It must be difficult write a novel about the harming of a child and the ensuing fallout without resorting to broad black-and-white depiction of good and evil. After all, who’d dare imply sympathy for the perpetrator? We are wired – rightfully so, perhaps – to immediately condemn those accused of inflicting violence on the defenceless. We do not seek explanation or apology. We are not interested in extenuating factors. We seek only retribution. It’s only in the aftermath, when cooler heads prevail, that we recognise the shades of grey that permeate our lives and our decisions; when that immediate and vociferous moral outrage fades, and we allow our thoughts to drift darkly, to contemplate how close we, too, have come to straying over that line. Most of us have the ability to negate this disposition; to stop before it’s too late. But imagination is a powerful tool, and my nightmares are comprised of these premonitions; what if my frustrations boiled over? What if I lashed out? It would take only a nanosecond of rage to blank out my inhibitions and do something unthinkable. My sleep isn’t plagued by demonic ghouls; I’m haunted by actions I trust I’d never take.
Relativity deals with the consequences of a man’s mistake and ultimate failure; or at least his assumed mistake, for Hayes shrouds the truth until late in her novel. Found guilty in court of leaving his infant son, Ethan, with a case of Shaken Baby Syndrome, more than a decade has passed – and the ripples are still being felt by all involved. Ethan’s mother, Claire, was hardened by the experience; she’s fiercely protective of her son, and is burdened with guilt. Her ex-husband, Mark – who relocated to Western Australia following his release from goal – resurfaces in Sydney to bury his father, and considers the repercussions of reconciliation with his wife, and reconnecting with his son. Ethan, meanwhile, is a kind-hearted, single-minded child, hyper-intelligent; obsessed with physics, capable of diluting scientific theories in a manner I can only dream of. More importantly, he is beginning to question his origin; his father is shrouded in mystery, a nameless, ethereal figure. When he intercepts a letter from his father to his mother, he sets off a chain of events, forcing Mark and Claire into confronting the past.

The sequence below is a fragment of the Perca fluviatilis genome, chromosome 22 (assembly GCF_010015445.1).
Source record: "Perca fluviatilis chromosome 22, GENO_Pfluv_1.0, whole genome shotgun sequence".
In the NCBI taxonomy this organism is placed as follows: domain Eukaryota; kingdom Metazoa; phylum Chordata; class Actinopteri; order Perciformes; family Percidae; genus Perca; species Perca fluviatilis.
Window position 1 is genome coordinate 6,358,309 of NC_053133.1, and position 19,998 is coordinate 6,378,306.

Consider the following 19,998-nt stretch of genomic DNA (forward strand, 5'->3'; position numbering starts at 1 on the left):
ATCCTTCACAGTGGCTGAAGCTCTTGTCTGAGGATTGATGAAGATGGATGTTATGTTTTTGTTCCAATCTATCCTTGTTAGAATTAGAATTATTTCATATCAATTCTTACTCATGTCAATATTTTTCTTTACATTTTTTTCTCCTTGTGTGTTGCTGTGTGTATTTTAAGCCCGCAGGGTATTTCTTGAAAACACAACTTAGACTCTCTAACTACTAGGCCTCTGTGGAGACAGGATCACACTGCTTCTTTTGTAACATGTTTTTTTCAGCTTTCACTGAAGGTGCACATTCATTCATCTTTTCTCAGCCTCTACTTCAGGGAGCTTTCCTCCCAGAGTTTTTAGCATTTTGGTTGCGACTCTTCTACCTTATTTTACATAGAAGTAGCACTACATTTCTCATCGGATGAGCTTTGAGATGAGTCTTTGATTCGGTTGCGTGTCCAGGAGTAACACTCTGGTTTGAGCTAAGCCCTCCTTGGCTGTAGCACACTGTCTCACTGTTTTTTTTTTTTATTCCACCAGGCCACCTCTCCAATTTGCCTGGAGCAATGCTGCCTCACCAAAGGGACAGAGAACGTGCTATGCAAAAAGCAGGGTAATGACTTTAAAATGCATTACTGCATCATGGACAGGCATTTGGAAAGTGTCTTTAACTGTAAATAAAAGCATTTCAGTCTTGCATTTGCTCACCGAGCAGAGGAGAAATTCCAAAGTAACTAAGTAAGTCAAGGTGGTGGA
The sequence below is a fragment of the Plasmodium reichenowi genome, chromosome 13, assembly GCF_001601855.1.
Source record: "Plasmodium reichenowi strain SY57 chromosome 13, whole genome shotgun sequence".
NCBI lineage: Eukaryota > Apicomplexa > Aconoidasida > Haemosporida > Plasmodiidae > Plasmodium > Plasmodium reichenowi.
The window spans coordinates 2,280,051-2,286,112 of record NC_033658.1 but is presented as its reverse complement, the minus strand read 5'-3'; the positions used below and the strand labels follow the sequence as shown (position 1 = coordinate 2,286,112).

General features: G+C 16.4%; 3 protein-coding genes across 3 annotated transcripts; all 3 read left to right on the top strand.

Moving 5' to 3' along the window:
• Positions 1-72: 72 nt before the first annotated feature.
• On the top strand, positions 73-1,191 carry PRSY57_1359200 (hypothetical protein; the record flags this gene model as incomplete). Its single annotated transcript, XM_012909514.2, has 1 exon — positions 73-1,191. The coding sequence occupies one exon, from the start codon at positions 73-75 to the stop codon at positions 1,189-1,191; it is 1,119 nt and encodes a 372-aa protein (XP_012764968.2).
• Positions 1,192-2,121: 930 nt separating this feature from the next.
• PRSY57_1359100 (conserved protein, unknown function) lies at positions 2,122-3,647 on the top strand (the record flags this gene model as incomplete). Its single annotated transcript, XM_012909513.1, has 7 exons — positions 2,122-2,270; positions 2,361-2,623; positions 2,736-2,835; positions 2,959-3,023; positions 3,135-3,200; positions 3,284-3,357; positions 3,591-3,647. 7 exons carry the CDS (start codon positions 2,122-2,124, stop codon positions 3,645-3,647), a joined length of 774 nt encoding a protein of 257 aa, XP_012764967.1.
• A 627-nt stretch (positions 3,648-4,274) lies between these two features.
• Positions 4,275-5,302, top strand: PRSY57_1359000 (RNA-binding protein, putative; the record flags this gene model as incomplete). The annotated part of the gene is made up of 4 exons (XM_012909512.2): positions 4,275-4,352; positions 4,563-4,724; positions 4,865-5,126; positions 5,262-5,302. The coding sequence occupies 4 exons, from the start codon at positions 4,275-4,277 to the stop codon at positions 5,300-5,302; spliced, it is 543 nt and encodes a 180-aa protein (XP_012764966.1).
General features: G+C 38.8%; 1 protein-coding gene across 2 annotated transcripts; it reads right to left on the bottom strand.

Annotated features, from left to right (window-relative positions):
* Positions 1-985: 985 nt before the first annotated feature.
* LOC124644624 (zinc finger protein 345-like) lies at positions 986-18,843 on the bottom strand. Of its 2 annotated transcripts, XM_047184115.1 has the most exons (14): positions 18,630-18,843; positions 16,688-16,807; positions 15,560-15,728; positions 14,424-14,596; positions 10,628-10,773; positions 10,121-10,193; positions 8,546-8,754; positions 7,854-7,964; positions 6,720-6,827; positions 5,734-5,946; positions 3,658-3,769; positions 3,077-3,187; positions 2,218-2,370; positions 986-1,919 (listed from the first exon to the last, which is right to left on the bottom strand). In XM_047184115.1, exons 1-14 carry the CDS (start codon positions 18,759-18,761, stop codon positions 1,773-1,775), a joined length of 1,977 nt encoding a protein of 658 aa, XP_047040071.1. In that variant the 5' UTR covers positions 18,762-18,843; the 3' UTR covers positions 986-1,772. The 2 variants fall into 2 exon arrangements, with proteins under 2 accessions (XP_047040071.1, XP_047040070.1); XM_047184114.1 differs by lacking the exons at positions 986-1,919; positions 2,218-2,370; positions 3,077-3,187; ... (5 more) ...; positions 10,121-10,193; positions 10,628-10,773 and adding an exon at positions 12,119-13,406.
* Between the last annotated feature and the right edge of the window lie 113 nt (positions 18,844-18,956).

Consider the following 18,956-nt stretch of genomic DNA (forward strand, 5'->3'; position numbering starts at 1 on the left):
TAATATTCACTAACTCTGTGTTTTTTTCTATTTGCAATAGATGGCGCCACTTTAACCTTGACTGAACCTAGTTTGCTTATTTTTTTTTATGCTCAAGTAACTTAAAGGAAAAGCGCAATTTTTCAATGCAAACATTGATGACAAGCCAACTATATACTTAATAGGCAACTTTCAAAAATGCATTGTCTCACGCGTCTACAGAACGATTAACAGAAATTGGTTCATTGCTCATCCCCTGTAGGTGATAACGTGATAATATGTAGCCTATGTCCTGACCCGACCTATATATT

This is an enthralling, emotionally complex novel, steeped in physics imagery and metaphor. It works beautifully, for the most part, although it eventually outlives its welcome; the coda, particularly, felt like an unnecessary underlining of Relativity’s theme. But by then the novel had won me over. I was invested in the lives of Ethan, Claire and Mark; caught between wanting them to unite, and adamant they are fundamentally broken as a family unit.
Great works of fiction make us pause and reflect; their characters and moments have the ability to dredge up memories and fears, and touch us in remarkable ways. Relativity is unquestionably a great work of fiction – perhaps the finest I’ve had the pleasure of reading this year. Its characters are rich, its prose is graceful. It is simply superb.
Imprint: Viking Australia
Publisher: Penguin Books Australia
Publish Date: 24-Jun-2015
Country of Publication: Australia